If we are going to see further iterations, it is just not good enough for this debate to go on. Every senator who has an interest in this deserves to be able to start this debate knowing exactly what the government is proposing and having a clear idea of what it is that you intend for this parliament, this Senate, to decide upon with these bills. You are the government. You are meant to be in charge of this agenda. So far, you have failed miserably in that regard. You came in here during the debate on the hours and proclaimed, as did Senator Ludwig, the vital importance of getting these bills through to allow the deal—the already delayed deal—with Telstra to proceed.

That deal has already been delayed. It may be at risk of further delay—I do not know—as a result of this legislation. But, if it is, there is nobody to blame but yourself and your government. You are masters of your own destiny in this regard. And, as I emphasised at the outset, these bills were first introduced way back in November last year. You have had not just days to get your house in order on this, not just weeks to get your house in order; you have had months to get your house in order on this. Now you come in here, on the last day of the last week of this session, and try to extend the hours—as you have successfully done—and expect us to roll through all of these amendments, of particular substance, to your legislation and expect, in some way, for the Senate to be happy. Well, we are clearly not happy about it. What we will be even less happy about is if we get halfway through this debate and discover that—wait, there are more amendments from the government; wait, there are more things that you need to fix up with your own legislation. Or, potentially, most amazingly, will be the likelihood that you will come in here with amendments to some of the amendments in your 28 pages of amendments. That is quite likely because, given the way you have got it wrong so far with the drafting of these bills, given the fact that you have seen it necessary to move these 28 pages of amendments, there is every likelihood that you are going to find, as this debate goes on—as no doubt will be pointed out in your consultations and discussions with industry stakeholders outside this building who are worried about these changes and who are concerned, like senators, that they have not had a chance to adequately consider these changes—that there are flaws and there are problems. That will push you into potentially having further amendments.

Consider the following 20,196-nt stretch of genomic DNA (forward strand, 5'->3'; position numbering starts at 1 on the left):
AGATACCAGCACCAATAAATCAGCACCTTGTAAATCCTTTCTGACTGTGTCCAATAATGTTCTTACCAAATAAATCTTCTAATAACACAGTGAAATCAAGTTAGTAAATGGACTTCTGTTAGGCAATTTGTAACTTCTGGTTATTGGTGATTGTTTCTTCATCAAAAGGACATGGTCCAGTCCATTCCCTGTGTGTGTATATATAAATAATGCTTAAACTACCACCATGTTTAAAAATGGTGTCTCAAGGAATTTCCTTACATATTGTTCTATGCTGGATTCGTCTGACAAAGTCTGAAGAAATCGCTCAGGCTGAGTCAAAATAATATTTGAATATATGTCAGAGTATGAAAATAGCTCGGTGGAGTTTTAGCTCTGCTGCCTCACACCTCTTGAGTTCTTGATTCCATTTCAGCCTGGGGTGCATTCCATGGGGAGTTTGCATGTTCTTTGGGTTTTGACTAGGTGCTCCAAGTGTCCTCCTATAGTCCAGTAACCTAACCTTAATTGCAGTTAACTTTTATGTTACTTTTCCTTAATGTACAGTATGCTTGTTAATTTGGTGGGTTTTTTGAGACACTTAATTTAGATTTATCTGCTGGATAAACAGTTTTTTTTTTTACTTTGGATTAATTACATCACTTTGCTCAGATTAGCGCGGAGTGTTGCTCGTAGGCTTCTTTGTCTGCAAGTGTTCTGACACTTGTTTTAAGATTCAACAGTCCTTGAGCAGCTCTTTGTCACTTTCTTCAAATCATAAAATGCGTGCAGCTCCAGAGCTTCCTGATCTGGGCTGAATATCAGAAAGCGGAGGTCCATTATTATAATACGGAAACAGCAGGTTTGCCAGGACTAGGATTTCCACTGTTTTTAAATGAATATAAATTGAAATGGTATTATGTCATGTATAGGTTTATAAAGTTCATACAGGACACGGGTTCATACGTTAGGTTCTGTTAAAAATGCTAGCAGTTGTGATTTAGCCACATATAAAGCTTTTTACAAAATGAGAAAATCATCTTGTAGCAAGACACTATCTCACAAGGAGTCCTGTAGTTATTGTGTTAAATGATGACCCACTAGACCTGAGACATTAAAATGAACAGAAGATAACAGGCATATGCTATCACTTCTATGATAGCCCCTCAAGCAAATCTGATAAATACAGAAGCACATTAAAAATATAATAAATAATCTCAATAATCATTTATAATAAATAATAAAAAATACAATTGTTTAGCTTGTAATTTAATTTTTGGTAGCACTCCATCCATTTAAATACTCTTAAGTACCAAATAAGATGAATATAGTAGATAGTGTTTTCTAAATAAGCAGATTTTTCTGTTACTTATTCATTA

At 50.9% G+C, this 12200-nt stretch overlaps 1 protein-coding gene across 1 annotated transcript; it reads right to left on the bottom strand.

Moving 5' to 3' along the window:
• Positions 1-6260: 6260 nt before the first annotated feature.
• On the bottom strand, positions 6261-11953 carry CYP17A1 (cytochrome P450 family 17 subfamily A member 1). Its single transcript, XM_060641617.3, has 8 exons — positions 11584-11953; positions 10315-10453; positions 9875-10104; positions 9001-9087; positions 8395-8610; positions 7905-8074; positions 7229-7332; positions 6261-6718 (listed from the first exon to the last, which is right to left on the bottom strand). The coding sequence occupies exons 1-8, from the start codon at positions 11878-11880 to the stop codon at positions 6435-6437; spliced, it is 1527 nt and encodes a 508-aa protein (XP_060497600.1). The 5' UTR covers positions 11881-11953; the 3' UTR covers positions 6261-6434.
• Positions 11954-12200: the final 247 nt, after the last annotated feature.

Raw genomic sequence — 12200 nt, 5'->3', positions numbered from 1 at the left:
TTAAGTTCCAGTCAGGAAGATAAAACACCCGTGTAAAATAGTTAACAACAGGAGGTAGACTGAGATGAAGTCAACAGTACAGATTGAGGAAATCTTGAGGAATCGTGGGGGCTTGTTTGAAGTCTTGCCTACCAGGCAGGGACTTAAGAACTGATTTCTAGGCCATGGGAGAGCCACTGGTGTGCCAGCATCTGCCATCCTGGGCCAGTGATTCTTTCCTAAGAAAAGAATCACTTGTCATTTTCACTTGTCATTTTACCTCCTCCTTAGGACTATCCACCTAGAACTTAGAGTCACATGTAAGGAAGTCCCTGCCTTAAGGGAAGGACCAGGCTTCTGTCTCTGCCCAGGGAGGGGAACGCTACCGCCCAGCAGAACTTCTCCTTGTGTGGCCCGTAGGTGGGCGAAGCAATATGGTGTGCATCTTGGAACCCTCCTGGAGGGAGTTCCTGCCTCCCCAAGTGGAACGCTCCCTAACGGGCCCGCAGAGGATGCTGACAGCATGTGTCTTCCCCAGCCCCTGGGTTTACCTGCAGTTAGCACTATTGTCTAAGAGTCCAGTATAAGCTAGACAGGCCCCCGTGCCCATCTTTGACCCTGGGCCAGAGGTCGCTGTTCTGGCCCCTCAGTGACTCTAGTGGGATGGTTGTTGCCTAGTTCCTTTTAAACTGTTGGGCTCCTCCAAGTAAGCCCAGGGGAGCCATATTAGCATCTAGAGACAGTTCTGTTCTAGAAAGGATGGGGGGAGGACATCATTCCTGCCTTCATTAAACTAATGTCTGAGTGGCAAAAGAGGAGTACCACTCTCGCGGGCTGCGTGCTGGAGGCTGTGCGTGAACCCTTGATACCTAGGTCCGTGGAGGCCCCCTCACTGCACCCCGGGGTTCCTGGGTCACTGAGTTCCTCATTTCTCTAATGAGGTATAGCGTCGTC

We think that it is not unreasonable for the Senate to expect to see the government’s final position at the start of the committee debate, that it is not unreasonable for us to know that you have actually got your house in order, made your mind up, locked it all in and settled where you are going at the start of the committee debate. So before we move on to this procedural motion about whether the bill be taken as a whole, I have one simple question, Minister: will there be any more amendments? Can you rule out bringing any further amendments to these bills into this chamber during the committee debate?